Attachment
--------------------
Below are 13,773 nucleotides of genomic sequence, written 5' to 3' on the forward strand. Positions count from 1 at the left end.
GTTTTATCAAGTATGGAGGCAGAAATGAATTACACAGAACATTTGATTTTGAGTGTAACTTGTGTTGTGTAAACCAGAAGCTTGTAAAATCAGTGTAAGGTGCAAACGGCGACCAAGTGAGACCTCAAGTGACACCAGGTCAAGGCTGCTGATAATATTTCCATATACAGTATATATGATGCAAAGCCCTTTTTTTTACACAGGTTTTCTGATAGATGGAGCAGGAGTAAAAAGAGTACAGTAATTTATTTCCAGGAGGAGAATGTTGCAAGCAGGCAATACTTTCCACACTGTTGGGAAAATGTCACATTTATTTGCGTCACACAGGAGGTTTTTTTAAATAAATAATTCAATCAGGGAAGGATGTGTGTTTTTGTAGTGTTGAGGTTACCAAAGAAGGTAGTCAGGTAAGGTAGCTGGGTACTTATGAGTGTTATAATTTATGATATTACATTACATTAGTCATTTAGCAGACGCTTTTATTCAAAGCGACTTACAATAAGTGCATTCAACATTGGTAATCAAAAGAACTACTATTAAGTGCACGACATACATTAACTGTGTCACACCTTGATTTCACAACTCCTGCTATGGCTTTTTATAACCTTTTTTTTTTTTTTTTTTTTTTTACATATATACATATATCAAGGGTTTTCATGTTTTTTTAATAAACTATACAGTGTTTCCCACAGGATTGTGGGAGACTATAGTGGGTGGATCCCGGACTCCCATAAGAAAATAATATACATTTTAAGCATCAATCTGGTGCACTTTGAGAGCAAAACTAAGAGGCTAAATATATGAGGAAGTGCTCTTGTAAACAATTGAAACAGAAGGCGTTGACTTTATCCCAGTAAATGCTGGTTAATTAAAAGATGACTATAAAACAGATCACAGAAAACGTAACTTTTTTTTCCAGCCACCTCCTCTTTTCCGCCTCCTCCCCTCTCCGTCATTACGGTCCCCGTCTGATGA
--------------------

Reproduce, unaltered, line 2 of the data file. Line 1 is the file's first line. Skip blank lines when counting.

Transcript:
GTTTTATCAAGTATGGAGGCAGAAATGAATTACACAGAACATTTGATTTTGAGTGTAACTTGTGTTGTGTAAACCAGAAGCTTGTAAAATCAGTGTAAGGTGCAAACGGCGACCAAGTGAGACCTCAAGTGACACCAGGTCAAGGCTGCTGATAATATTTCCATATACAGTATATATGATGCAAAGCCCTTTTTTTTACACAGGTTTTCTGATAGATGGAGCAGGAGTAAAAAGAGTACAGTAATTTATTTCCAGGAGGAGAATGTTGCAAGCAGGCAATACTTTCCACACTGTTGGGAAAATGTCACATTTATTTGCGTCACACAGGAGGTTTTTTTAAATAAATAATTCAATCAGGGAAGGATGTGTGTTTTTGTAGTGTTGAGGTTACCAAAGAAGGTAGTCAGGTAAGGTAGCTGGGTACTTATGAGTGTTATAATTTATGATATTACATTACATTAGTCATTTAGCAGACGCTTTTATTCAAAGCGACTTACAATAAGTGCATTCAACATTGGTAATCAAAAGAACTACTATTAAGTGCACGACATACATTAACTGTGTCACACCTTGATTTCACAACTCCTGCTATGGCTTTTTATAACCTTTTTTTTTTTTTTTTTTTTTTTACATATATACATATATCAAGGGTTTTCATGTTTTTTTAATAAACTATACAGTGTTTCCCACAGGATTGTGGGAGACTATAGTGGGTGGATCCCGGACTCCCATAAGAAAATAATATACATTTTAAGCATCAATCTGGTGCACTTTGAGAGCAAAACTAAGAGGCTAAATATATGAGGAAGTGCTCTTGTAAACAATTGAAACAGAAGGCGTTGACTTTATCCCAGTAAATGCTGGTTAATTAAAAGATGACTATAAAACAGATCACAGAAAACGTAACTTTTTTTTCCAGCCACCTCCTCTTTTCCGCCTCCTCCCCTCTCCGTCATTACGGTCCCCGTCTGATGA